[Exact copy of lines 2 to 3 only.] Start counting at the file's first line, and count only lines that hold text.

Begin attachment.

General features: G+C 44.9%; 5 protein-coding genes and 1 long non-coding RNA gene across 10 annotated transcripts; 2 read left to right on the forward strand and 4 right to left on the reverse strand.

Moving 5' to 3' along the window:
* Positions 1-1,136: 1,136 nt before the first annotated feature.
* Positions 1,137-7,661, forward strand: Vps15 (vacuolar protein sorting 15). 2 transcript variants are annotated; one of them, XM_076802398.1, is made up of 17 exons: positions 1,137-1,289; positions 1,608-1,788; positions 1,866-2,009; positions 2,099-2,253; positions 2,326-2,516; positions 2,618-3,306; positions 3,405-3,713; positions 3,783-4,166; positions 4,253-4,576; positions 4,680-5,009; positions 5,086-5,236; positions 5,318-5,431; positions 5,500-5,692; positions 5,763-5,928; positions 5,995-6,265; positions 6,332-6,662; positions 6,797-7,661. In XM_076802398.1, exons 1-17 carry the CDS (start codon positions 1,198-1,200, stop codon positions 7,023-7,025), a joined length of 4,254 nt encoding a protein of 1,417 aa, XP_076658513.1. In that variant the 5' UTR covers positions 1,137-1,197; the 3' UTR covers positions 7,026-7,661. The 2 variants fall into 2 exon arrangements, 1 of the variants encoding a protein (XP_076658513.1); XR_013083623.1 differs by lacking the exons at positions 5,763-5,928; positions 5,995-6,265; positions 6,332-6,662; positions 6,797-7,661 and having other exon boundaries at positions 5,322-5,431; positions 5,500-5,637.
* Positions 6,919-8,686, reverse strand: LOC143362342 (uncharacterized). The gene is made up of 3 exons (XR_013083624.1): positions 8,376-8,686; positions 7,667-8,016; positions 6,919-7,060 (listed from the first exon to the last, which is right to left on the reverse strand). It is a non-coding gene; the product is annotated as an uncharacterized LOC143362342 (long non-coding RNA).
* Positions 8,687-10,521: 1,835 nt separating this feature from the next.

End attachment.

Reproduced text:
Moving 5' to 3' along the window:
* Positions 1-1,136: 1,136 nt before the first annotated feature.